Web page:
Active NZ survey 2017

Active NZ survey 2017
01 Jan 2018


This report provides a snapshot of participation in sport and active recreation in 2017 by people aged 5+. It also resets New Zealand’s participation baselines using a new method.


This is the fourth time Sport NZ has carried out a nationwide participation survey. However, it is the first time since 2011 that we have reported young people’s participation and the very first time we have surveyed young people and adults together. The results in this report are based on data collected through the Active NZ survey between 5 January 2017 and 4 January 2018 from 6,004 young people (aged 5–17) and 27,038 adults (aged 18+). Through the up-to-date evidence in this report – gathered through a fresh participant focus and a continuous survey approach – we now have a better understanding of participants and non-participants alike, as well as the overall landscape of participation in sport and active recreation in New Zealand.

Key Results

So, what does it tell us? Importantly, it tells us that sport and active recreation continue to play a key role in New Zealanders’ lives. In any given week, 95 per cent of young people and 73 per cent of adults participate. Young people spend an average of 11 hours participating in 5.4 sports and activities, while adults average 5.3 hours across 2.3 sports and activities. Weekly participation, average time spent participating and the average number of sports and activities peak between ages 12–14 before declining between ages 15–17.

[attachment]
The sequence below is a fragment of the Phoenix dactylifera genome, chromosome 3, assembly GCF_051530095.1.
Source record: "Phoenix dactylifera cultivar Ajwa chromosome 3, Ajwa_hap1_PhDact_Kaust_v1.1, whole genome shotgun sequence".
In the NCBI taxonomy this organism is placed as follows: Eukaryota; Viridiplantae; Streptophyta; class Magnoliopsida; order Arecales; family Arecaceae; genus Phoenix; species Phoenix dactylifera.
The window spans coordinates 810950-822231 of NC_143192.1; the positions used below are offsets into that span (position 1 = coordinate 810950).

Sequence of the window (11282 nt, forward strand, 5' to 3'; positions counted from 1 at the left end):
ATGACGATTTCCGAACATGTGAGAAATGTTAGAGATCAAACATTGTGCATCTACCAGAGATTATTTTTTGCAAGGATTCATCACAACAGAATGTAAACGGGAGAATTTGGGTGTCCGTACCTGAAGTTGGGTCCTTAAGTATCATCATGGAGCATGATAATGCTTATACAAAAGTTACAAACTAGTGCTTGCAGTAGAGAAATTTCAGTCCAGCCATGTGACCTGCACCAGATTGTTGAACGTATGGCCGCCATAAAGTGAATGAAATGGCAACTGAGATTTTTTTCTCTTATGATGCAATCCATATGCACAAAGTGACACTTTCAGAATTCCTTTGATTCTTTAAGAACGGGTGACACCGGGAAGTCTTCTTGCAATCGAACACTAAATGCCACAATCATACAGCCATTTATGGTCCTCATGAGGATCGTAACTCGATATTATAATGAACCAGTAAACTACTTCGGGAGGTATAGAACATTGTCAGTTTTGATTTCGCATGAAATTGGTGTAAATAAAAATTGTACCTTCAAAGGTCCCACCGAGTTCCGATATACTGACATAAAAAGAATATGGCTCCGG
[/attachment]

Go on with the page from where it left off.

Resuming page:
Participation is then relatively stable throughout adult years before declining again from age 65. Yet while these weekly averages may appear high, participation is under pressure. In 2016, we reported a 7.7 per cent decline in adult participation over a 16-year period between 1998 and 2014, and this report shows barriers to participation persist. Despite these challenges, the main findings in this report clearly show that people of all ages in New Zealand have an appetite for increasing their participation and highlight diversity in the ways population groups engage in sport and active recreation. Sport NZ and its partners will use Active NZ to inform future planning, and there will be more reports to come on topics that explore the needs and wants specific to different participant groups – based, for instance, on age and ethnicity.

Page last modified: 21 Mar 2024